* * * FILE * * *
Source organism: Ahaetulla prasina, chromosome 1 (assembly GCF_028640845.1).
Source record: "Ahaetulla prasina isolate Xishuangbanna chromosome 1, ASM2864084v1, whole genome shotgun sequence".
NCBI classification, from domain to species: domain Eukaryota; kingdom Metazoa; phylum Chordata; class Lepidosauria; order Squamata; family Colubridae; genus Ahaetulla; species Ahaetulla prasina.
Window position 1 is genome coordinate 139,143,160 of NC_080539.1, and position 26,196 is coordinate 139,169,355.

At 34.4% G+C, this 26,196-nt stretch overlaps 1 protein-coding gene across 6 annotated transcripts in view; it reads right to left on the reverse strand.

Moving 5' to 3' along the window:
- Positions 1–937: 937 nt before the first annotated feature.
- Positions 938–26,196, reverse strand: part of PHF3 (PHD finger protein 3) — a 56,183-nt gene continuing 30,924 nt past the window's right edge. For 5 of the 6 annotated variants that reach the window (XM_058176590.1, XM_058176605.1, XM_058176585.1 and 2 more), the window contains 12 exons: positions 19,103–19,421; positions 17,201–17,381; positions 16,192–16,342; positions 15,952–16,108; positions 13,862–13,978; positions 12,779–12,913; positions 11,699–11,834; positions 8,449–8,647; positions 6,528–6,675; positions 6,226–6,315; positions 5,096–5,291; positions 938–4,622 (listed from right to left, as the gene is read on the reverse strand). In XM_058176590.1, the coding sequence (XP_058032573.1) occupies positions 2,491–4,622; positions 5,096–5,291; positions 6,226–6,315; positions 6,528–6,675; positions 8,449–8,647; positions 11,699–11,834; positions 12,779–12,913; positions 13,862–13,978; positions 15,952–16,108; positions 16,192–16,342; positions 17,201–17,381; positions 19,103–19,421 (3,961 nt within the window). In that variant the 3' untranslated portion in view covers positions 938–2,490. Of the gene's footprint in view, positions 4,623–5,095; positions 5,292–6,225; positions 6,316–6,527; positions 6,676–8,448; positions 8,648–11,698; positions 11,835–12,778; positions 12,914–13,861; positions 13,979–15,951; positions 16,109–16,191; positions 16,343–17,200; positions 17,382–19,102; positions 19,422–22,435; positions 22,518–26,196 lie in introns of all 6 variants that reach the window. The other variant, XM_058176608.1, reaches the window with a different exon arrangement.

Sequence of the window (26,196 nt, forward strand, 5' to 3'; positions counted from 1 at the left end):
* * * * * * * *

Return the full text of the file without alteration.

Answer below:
Source organism: Ahaetulla prasina, chromosome 1 (assembly GCF_028640845.1).
Source record: "Ahaetulla prasina isolate Xishuangbanna chromosome 1, ASM2864084v1, whole genome shotgun sequence".
NCBI classification, from domain to species: domain Eukaryota; kingdom Metazoa; phylum Chordata; class Lepidosauria; order Squamata; family Colubridae; genus Ahaetulla; species Ahaetulla prasina.
Window position 1 is genome coordinate 139,143,160 of NC_080539.1, and position 26,196 is coordinate 139,169,355.

At 34.4% G+C, this 26,196-nt stretch overlaps 1 protein-coding gene across 6 annotated transcripts in view; it reads right to left on the reverse strand.

Moving 5' to 3' along the window:
- Positions 1–937: 937 nt before the first annotated feature.
- Positions 938–26,196, reverse strand: part of PHF3 (PHD finger protein 3) — a 56,183-nt gene continuing 30,924 nt past the window's right edge. For 5 of the 6 annotated variants that reach the window (XM_058176590.1, XM_058176605.1, XM_058176585.1 and 2 more), the window contains 12 exons: positions 19,103–19,421; positions 17,201–17,381; positions 16,192–16,342; positions 15,952–16,108; positions 13,862–13,978; positions 12,779–12,913; positions 11,699–11,834; positions 8,449–8,647; positions 6,528–6,675; positions 6,226–6,315; positions 5,096–5,291; positions 938–4,622 (listed from right to left, as the gene is read on the reverse strand). In XM_058176590.1, the coding sequence (XP_058032573.1) occupies positions 2,491–4,622; positions 5,096–5,291; positions 6,226–6,315; positions 6,528–6,675; positions 8,449–8,647; positions 11,699–11,834; positions 12,779–12,913; positions 13,862–13,978; positions 15,952–16,108; positions 16,192–16,342; positions 17,201–17,381; positions 19,103–19,421 (3,961 nt within the window). In that variant the 3' untranslated portion in view covers positions 938–2,490. Of the gene's footprint in view, positions 4,623–5,095; positions 5,292–6,225; positions 6,316–6,527; positions 6,676–8,448; positions 8,648–11,698; positions 11,835–12,778; positions 12,914–13,861; positions 13,979–15,951; positions 16,109–16,191; positions 16,343–17,200; positions 17,382–19,102; positions 19,422–22,435; positions 22,518–26,196 lie in introns of all 6 variants that reach the window. The other variant, XM_058176608.1, reaches the window with a different exon arrangement.

Sequence of the window (26,196 nt, forward strand, 5' to 3'; positions counted from 1 at the left end):